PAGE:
David H. Koch is on the American Enterprise Institute's National Council, whose members "serve as ambassadors for AEI, providing AEI with advice, insight, and guidance as [it] looks to reach out to new friends across the country."[34]

Between 2002 and 2013, the American Enterprise Institute received a total of $867,289 in funding from the Charles G. Koch Foundation.[35]

Ties to DonorsTrust, a Koch Conduit

DonorsTrust is considered a "donor-advised fund," which means that it divides its funds into separate accounts for individual donors, who then recommend disbursements from the accounts to different non-profits. Funds like DonorsTrust are not uncommon in the non-profit sector, but they do cloak the identity of the original donors because the funds are typically distributed in the name of DonorsTrust rather than the original donors.[36] Very little was known about DonorsTrust until late 2012 and early 2013, when the Guardian and others published extensive reports on what Mother Jones called "the dark-money ATM of the conservative movement."[37][38]

DonorsTrust Funding

The American Enterprise Institute received $19,840,954 from DonorsTrust between 2002 and 2011.[39]

A report by the Center for Public Integrity exposes a number of DonorsTrust funders, many of which have ties to the Koch brothers. One of the most prominent funders is the Knowledge and Progress Fund, a Charles Koch-run organization and one of the group's largest known contributors, having donated at least $8 million since 2005. Other contributors known to have donated at least $1 million to DonorsTrust include the Richard and Helen DeVos Foundation, Donald & Paula Smith Family Foundation, Searle Freedom Trust, Lynde and Harry Bradley Foundation, and the John M. Olin Foundation.[40]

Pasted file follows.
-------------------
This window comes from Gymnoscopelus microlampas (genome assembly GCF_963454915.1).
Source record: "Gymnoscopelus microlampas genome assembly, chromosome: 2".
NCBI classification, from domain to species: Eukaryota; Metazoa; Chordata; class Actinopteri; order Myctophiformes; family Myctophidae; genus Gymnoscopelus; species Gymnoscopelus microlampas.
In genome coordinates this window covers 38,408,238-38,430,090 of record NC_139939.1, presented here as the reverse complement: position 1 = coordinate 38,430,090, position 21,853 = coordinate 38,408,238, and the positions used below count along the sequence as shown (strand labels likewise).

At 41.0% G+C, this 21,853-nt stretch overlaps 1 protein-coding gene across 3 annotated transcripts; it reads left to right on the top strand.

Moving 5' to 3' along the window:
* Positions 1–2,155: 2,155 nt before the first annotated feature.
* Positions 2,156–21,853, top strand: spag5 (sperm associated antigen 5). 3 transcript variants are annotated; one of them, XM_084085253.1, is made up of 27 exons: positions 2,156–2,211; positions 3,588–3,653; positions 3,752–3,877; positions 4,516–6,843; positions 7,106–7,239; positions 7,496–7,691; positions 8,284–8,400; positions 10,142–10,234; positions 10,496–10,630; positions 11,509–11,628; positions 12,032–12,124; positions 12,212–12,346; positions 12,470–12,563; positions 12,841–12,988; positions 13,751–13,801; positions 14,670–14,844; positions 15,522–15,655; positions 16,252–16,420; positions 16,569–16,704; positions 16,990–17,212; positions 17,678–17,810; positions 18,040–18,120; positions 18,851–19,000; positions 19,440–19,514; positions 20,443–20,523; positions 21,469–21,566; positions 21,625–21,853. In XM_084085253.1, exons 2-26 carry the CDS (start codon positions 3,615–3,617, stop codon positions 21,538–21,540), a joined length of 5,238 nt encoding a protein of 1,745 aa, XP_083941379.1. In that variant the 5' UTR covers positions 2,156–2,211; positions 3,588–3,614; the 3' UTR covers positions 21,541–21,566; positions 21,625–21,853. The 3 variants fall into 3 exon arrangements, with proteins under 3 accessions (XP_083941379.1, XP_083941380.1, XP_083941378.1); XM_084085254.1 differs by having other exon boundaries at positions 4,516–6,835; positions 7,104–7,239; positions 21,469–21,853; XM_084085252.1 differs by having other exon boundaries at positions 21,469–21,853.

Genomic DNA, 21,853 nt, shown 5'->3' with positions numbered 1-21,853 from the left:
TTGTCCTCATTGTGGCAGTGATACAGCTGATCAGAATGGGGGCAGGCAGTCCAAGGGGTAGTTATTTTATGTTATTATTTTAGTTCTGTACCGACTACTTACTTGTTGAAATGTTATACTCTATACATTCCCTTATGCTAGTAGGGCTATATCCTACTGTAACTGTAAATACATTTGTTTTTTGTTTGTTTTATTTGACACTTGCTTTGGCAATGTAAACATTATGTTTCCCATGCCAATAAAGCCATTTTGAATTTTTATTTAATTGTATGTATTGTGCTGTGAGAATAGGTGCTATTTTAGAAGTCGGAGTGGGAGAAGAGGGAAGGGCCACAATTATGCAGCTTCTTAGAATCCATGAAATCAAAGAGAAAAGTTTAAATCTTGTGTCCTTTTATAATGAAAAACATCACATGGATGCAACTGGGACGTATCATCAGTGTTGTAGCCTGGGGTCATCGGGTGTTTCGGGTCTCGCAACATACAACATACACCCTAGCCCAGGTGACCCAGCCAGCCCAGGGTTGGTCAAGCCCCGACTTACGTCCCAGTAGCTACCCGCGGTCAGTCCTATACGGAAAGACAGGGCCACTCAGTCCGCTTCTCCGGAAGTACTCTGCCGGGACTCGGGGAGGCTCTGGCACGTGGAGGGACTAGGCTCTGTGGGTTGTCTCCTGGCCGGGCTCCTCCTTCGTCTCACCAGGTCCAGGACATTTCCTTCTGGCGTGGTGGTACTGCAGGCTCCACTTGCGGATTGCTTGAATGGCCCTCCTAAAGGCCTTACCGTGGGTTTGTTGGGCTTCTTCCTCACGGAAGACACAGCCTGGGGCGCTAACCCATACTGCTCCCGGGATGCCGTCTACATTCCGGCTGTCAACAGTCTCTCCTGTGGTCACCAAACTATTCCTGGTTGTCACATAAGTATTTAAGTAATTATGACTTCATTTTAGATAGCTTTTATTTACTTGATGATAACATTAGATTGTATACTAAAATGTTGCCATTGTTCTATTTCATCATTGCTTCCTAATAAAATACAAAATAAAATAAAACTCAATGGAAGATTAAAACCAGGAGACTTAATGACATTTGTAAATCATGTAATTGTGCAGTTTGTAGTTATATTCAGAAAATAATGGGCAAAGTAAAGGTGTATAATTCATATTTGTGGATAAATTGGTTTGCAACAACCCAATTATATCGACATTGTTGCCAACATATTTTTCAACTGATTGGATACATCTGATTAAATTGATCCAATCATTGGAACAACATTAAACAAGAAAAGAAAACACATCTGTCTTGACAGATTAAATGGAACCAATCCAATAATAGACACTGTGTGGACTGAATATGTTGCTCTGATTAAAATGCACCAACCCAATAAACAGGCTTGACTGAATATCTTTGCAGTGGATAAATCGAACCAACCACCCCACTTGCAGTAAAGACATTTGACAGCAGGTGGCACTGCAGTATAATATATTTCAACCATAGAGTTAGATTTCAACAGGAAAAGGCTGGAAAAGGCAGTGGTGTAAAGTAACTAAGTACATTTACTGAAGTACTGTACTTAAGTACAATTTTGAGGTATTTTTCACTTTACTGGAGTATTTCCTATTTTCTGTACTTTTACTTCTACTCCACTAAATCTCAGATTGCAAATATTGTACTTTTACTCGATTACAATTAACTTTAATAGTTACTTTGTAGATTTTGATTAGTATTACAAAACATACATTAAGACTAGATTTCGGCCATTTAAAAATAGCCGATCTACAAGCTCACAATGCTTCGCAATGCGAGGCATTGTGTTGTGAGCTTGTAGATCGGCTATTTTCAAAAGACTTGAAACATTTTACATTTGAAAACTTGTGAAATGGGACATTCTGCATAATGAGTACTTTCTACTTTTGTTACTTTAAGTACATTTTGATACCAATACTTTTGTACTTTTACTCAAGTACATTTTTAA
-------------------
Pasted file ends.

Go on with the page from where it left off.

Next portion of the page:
Since its inception in 1999, DonorsTrust has been used by conservative foundations and individuals to discretely funnel nearly $400 million to like-minded think tanks and media outlets.[40] According to the organization's tax documents, in 2011 DonorsTrust contributed a total of $86 million to right-wing organizations. Many recipients had ties to the State Policy Network (SPN), a wide collection of conservative state-based think tanks and media organizations that focus on shaping public policy and opinion.

In 2013, the Center for Media and Democracy released a special report on SPN. Those who received DonorsTrust funding included media outlets such as the Franklin Center and the Lucy Burns Institute, as well as think tanks such as SPN itself, the Heartland Institute, Illinois Policy Institute, Independence Institute, Mackinac Center for Public Policy, South Carolina Policy Council, American Legislative Exchange Council, Manhattan Institute for Policy Research, Oklahoma Council of Public Affairs, and the Cascade Policy Institute.[41]

About ALEC
ALEC is a corporate bill mill. It is not just a lobby or a front group; it is much more powerful than that. Through ALEC, corporations hand state legislators their wishlists to benefit their bottom line. Corporations fund almost all of ALEC's operations. They pay for a seat on ALEC task forces where corporate lobbyists and special interest reps vote with elected officials to approve “model” bills. Learn more at the Center for Media and Democracy's, and check out breaking news on our site.

Ties to the American Legislative Exchange Council

In August 2011, AEI President Arthur C. Brooks spoke at a "Leadership Dinner" sponsored by Reynolds American Tobacco at the 38th Annual Meeting of the American Legislative Exchange Council (ALEC).[42]


AEI has more than 200 employees at their headquarters in Washington, D.C.[43] AEI also has adjunct scholars and fellows at research universities around the United States.[44] It also trains scholars from other parts of the world in how to run neopconservative think-tanks.